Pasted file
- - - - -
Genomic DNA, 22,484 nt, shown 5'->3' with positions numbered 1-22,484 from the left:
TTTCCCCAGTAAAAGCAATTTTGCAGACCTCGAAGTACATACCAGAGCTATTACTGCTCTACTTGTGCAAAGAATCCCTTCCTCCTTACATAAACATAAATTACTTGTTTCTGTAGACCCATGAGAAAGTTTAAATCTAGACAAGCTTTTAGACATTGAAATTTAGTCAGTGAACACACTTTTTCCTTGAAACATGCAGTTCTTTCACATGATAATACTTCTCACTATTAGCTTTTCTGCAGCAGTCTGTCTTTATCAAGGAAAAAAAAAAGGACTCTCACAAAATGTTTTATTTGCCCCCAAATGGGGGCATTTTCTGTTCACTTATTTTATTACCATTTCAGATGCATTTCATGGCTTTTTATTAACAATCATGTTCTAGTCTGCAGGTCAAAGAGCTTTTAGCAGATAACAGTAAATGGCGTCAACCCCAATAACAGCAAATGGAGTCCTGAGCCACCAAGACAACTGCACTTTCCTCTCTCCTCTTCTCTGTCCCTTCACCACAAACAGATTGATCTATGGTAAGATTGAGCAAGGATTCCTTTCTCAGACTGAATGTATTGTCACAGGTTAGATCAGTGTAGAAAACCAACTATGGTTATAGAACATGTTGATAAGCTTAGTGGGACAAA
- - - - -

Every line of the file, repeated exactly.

Genomic DNA, 22,484 nt, shown 5'->3' with positions numbered 1-22,484 from the left:
TTTCCCCAGTAAAAGCAATTTTGCAGACCTCGAAGTACATACCAGAGCTATTACTGCTCTACTTGTGCAAAGAATCCCTTCCTCCTTACATAAACATAAATTACTTGTTTCTGTAGACCCATGAGAAAGTTTAAATCTAGACAAGCTTTTAGACATTGAAATTTAGTCAGTGAACACACTTTTTCCTTGAAACATGCAGTTCTTTCACATGATAATACTTCTCACTATTAGCTTTTCTGCAGCAGTCTGTCTTTATCAAGGAAAAAAAAAAGGACTCTCACAAAATGTTTTATTTGCCCCCAAATGGGGGCATTTTCTGTTCACTTATTTTATTACCATTTCAGATGCATTTCATGGCTTTTTATTAACAATCATGTTCTAGTCTGCAGGTCAAAGAGCTTTTAGCAGATAACAGTAAATGGCGTCAACCCCAATAACAGCAAATGGAGTCCTGAGCCACCAAGACAACTGCACTTTCCTCTCTCCTCTTCTCTGTCCCTTCACCACAAACAGATTGATCTATGGTAAGATTGAGCAAGGATTCCTTTCTCAGACTGAATGTATTGTCACAGGTTAGATCAGTGTAGAAAACCAACTATGGTTATAGAACATGTTGATAAGCTTAGTGGGACAAA